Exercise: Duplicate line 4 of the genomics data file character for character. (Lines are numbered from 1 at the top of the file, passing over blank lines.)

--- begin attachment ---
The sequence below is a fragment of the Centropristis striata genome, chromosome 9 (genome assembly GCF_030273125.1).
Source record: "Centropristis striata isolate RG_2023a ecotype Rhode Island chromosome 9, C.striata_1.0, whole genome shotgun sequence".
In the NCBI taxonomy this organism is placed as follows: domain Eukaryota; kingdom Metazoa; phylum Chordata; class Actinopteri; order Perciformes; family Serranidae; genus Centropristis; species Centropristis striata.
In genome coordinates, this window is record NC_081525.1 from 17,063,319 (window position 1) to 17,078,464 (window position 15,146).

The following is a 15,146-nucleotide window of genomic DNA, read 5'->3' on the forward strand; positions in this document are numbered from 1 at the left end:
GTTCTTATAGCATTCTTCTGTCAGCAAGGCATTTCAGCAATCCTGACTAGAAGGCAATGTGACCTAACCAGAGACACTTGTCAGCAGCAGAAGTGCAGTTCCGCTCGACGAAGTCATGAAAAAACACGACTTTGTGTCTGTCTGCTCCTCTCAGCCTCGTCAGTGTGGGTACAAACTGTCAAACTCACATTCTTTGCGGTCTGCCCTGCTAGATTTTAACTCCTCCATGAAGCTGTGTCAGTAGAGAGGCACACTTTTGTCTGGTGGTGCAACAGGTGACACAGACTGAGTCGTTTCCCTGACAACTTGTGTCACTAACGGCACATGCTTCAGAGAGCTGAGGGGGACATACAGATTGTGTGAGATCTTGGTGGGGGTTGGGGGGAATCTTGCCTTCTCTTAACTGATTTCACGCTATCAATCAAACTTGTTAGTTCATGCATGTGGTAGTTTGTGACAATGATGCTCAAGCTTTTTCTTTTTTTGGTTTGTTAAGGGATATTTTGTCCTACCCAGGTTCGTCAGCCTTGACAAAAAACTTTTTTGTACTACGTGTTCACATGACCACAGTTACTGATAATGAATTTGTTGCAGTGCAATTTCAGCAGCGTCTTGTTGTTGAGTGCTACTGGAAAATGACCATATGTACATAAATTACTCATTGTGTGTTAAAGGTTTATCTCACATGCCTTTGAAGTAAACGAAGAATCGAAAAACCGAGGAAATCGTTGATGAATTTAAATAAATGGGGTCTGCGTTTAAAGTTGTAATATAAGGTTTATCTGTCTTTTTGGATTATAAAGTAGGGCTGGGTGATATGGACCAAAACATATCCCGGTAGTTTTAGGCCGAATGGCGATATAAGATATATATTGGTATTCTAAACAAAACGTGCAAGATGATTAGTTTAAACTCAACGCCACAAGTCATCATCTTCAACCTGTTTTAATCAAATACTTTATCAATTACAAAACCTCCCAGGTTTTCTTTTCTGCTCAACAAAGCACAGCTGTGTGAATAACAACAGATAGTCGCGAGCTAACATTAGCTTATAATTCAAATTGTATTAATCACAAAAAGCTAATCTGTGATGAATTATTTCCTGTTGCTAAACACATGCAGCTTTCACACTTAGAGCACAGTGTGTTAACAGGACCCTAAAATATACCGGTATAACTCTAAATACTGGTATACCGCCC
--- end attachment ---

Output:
In genome coordinates, this window is record NC_081525.1 from 17,063,319 (window position 1) to 17,078,464 (window position 15,146).